Comcast to deploy 250 GB/month usage caps in October

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11:43 am EDT August 29, 2008 - In an ongoing discussion with Twitter users, Comcast representative Frank Eliason has said that his company's policy to cap monthly broadband usage (incoming plus outgoing) at 250 GB per month, is actually not new. Rather, he says, the US' largest CATV broadband provider had been warning excessive users before, though it had not explicitly written in its Acceptable Use Policy (AUP) just what level of bandwidth consumption triggered that warning.

"This is not a change," Eliason wrote one user. "It just makes the current policy more understandable. Currently policy is top 1/10 of 1% of users." Later, he advised another user to "search the net for bandwidth meter" if that user was concerned about possible excessive usage.

Technology analyst and former ZDNet blogger George Ou -- who has been following the Comcast throttling debate very closely, and who recently served on a panel on the topic led by FCC Chairman Kevin Martin -- told BetaNews he believes Eliason's assessment to be accurate.

"This new 250 GB policy is not an actual change in policy, but a move to make Comcast more transparent," Ou told BetaNews. "Comcast already had the policy in place but it was undisclosed so users would occasionally get calls or e-mails warning them that they were using too much bandwidth and if they didn't stop, they would be cut off from service. Now this policy simply puts everything out in the clear which is a good thing."

Comcast could still throttle, Ou pointed out, though the algorithm it chooses to use would be one that doesn't conflict with the FCC's recent order. That is, Comcast can't throttle based on which application customers use; in order to be fair, the system must be "protocol-agnostic."

"The new protocol agnostic system will take the top few percentile bandwidth users and throttle them down," he said. "So the 2 percentile who use to consume 50% of the bandwidth under congested times would only be allowed to hog 25% of the bandwidth so that others may have a fair shot at getting bandwidth. P2P applications have the ability to consume 10 to 100 times more bandwidth because of their multi-flow behavior under a congested pipe, so the new system effectively neutralizes this bandwidth cheat."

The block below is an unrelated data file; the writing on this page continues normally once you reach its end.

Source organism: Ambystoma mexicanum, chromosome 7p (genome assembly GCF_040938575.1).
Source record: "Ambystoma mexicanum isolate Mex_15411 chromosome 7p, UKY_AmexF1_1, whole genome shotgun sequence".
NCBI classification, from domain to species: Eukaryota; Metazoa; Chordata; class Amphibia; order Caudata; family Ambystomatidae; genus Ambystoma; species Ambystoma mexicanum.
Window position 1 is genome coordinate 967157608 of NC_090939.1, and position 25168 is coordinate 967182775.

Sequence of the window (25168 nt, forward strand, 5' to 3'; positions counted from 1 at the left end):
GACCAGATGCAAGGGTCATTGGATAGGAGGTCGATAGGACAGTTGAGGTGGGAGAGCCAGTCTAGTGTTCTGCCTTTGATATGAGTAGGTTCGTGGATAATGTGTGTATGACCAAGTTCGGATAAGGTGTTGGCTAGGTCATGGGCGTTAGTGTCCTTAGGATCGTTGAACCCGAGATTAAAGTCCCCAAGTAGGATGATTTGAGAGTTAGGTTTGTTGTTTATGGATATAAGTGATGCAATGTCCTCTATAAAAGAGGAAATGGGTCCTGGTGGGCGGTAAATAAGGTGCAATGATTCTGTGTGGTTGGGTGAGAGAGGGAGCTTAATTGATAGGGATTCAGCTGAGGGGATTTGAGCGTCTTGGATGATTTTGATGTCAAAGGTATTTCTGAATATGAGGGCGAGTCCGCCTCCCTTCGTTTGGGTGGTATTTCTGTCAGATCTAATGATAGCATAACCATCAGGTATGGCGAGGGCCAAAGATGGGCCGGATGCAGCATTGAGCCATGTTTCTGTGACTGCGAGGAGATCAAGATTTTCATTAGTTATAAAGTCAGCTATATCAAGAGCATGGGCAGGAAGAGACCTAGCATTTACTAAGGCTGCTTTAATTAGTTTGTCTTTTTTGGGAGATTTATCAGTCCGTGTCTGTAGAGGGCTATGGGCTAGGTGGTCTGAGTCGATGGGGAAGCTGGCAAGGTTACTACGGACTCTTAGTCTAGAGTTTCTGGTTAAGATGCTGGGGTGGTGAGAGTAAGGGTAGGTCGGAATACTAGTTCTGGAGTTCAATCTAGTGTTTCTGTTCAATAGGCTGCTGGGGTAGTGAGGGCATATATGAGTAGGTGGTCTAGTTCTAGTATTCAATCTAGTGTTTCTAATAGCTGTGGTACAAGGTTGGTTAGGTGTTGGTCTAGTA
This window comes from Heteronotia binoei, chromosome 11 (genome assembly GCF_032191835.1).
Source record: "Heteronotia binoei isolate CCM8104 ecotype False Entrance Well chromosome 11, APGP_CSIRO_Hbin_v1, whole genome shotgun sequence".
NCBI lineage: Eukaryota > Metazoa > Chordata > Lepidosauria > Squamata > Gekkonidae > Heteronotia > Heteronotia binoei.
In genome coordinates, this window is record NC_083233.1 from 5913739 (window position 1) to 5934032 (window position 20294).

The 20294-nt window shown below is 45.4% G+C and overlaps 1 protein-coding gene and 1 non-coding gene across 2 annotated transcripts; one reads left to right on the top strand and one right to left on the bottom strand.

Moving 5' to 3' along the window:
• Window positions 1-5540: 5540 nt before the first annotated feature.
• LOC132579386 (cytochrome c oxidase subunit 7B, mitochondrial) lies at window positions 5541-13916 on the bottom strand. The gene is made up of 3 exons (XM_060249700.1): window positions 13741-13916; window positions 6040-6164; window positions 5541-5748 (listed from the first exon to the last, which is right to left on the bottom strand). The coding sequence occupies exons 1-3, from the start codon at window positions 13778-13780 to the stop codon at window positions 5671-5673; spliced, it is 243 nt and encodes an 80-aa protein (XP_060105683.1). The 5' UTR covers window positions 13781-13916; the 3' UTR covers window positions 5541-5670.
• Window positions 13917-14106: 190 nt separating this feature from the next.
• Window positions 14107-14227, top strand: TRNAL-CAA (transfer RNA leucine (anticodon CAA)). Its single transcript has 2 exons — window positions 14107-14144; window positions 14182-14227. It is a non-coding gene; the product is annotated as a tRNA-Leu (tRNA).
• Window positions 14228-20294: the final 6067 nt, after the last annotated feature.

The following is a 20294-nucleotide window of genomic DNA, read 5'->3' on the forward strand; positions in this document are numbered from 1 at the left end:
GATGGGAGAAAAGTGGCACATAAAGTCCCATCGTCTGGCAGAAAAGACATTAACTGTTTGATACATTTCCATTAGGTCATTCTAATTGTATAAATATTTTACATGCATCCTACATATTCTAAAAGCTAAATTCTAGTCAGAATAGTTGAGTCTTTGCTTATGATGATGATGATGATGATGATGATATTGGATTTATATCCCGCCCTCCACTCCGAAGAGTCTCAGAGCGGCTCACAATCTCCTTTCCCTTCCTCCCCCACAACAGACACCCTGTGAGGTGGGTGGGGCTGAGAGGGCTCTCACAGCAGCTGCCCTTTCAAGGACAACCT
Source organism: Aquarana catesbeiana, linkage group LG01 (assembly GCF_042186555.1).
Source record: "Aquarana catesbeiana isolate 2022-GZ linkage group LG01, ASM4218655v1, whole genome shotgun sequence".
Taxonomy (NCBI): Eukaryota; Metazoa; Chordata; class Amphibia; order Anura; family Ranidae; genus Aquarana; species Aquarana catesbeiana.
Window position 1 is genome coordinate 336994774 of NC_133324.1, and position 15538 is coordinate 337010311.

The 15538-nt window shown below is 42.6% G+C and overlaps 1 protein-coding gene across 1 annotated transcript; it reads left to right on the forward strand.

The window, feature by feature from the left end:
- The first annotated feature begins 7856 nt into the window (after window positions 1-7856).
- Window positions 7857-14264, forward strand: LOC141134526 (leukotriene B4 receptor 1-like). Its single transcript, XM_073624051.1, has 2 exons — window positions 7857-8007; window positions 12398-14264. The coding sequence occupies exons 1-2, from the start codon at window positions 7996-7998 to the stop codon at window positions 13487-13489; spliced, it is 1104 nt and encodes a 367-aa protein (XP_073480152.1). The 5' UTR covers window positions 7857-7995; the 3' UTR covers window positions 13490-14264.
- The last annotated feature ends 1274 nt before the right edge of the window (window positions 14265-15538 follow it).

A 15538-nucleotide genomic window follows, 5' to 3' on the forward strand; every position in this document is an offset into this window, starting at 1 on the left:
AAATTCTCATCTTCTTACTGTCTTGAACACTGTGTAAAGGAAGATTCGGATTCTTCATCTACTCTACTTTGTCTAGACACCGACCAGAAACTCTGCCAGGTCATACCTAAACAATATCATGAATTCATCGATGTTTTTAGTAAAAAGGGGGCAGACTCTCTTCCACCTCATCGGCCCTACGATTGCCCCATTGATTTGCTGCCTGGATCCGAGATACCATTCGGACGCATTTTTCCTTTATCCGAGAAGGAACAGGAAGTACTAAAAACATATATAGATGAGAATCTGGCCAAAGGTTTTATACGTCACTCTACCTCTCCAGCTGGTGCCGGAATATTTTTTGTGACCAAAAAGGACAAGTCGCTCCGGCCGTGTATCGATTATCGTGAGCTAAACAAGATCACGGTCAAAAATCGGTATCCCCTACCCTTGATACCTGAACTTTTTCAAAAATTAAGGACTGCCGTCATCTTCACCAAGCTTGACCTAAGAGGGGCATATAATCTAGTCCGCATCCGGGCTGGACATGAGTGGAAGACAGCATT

5:29 pm EDT August 29, 2008 - No longer having throttling as a weapon in its arsenal in the fight to control network overuse, Comcast is now deciding the only way it can implement controls on its network is if it spreads throughput monitoring out to everyone equally.

In an announcement of updates to its Acceptable Use Policy (AUP) document, first spotted by Broadband Reports this morning, Comcast is now saying that, beginning October 1, it will implement measures to cap its residential broadband customers' total data use at 250 GB per month.

As the announcement reads, "250 GB/month is an extremely large amount of data, much more than a typical residential customer uses on a monthly basis. Currently, the median monthly data usage by our residential customers is approximately 2 - 3 GB." If an average movie consumes about 2 GB of data, the text goes on, that would allow for 125 full movie downloads per month. Of course, that wouldn't account for much else.

A preview of the amended version of the company's was stated to have been posted to Comcast's Web site, but was unavailable as of Thursday afternoon. BetaNews has contacted Comcast's spokespersons for comment, which may be forthcoming.

The announcement goes on to say that the service's "top users" will be personally contacted if their usage goes above the 250 GB amount, adding that the company already contacts its bandwidth-heavy users today. However, the announcement did not say that Comcast would refrain from curtailing those users' speeds until after they had been personally contacted.

Last week, Comcast spokesperson Charlie Douglas confirmed to BetaNews that his company would make efforts to comply with the FCC's demand to curtail its practice of throttling customers' use of certain online applications, including P2P, after the Commission found Comcast in violation of its rules on net neutrality. One way Douglas said Comcast would accomplish this would be to implement a new system capable of throttling any broadband user's throughput for as much as 20 minutes at a time, regardless of what application he was using, if that throughput exceeds a certain amount -- which for now is unspecified.

The usage cap is precisely the type and amount that Comcast was expected to implement, by some insiders who were tipped off to the development. Broadband Reports also reported last May that the company was considering implementing an overage fee as well as usage caps, although this morning's announcement from Comcast made no mention of fees.

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